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Is there an English equivalent of the Hindi phrase

Iss Desh mein (In this part of the world) ulti ganga bheti hey (Reverse flows the river ganga).

It is often shortened as "ulti ganga bheti"

Which means

A river wherever it may be located on earth should follow physical laws but in this part of the world at least the world revolves reversely which To go against the law of nature meaning Things which go against the law of nature or humanity are accepted.

Example would be

Even when good-to-use free calling services and accepted at both ends and all conditions are meeting, a quirky person fully aware of the fact would still go down 1 mile to a shop and make an overseas call to speak to the other party out of his eccentricity.

While the above example given is for a person but the Hindi phrase is used commonly to societal or group behavior of such kind yet loosely used for a person too.

Second and more apt example would be

Instead of talented and productive employees getting the reward, poor and powerful placed empty suits are being offered new positions and rewards during the ceremony.

This would be mockery so adversely affected talented employees would say "here the ganges follows in opposite" as in there rules of nature here are reverse

Gravity is not applicable in this part of the world

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It's quite clear you've misunderstood the metaphor - the meaning of 'ulti ganga bahana' in English literally translates into 'an attempt to reverse the flow of (Ganges) a river'. It's a metaphor. The writer was trying to convey that people who undertake such attempts are foolish and their efforts are worthless.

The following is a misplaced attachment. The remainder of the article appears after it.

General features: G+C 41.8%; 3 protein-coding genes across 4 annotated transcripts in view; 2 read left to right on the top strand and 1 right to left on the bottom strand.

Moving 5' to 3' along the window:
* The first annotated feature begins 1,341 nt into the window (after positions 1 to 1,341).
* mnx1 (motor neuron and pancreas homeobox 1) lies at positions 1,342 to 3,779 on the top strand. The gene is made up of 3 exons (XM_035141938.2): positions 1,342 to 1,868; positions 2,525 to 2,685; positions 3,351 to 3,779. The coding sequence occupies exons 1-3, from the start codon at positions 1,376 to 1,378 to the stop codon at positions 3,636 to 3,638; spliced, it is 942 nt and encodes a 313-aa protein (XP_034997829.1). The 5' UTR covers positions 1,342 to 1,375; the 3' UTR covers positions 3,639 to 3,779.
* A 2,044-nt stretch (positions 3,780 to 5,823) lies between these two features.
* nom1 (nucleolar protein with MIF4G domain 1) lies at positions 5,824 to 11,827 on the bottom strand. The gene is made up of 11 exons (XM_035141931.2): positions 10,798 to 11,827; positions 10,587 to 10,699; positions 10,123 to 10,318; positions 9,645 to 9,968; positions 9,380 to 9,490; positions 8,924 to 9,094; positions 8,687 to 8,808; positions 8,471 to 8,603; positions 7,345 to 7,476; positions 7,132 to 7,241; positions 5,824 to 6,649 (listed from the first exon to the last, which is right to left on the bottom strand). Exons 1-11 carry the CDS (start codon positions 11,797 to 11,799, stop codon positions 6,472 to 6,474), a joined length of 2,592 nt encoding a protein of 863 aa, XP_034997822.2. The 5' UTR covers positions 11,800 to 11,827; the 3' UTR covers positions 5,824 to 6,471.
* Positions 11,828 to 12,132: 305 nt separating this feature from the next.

In English, 'attempting the impossible' is a very close idiom to 'ulti ganga bahana'

  • I've edited my answer to OP's needs. – Andy Semyonov Apr 18 '18 at 9:24
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    Yes, I find the title slightly misleading. You've come close to the actual translation but without the context, I'm afraid, it won't help any native Hindi speaker understand what the question is about. I'll try editing the title for clarity's sake. – Andy Semyonov Apr 18 '18 at 9:49
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    Being reasonably long is not bad if it offers more clarity. – Andy Semyonov Apr 18 '18 at 10:37
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    I would argue the literal English translation provided by you wasn't going to help anyone. With a Hindi phrase in place, at least those know the language would straightaway make out the gist of the question. – Andy Semyonov Apr 18 '18 at 10:39
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    Mind you, I didn't just provide the Hindi phrase, the English translation was also added in the parenthesis. – Andy Semyonov Apr 18 '18 at 10:44

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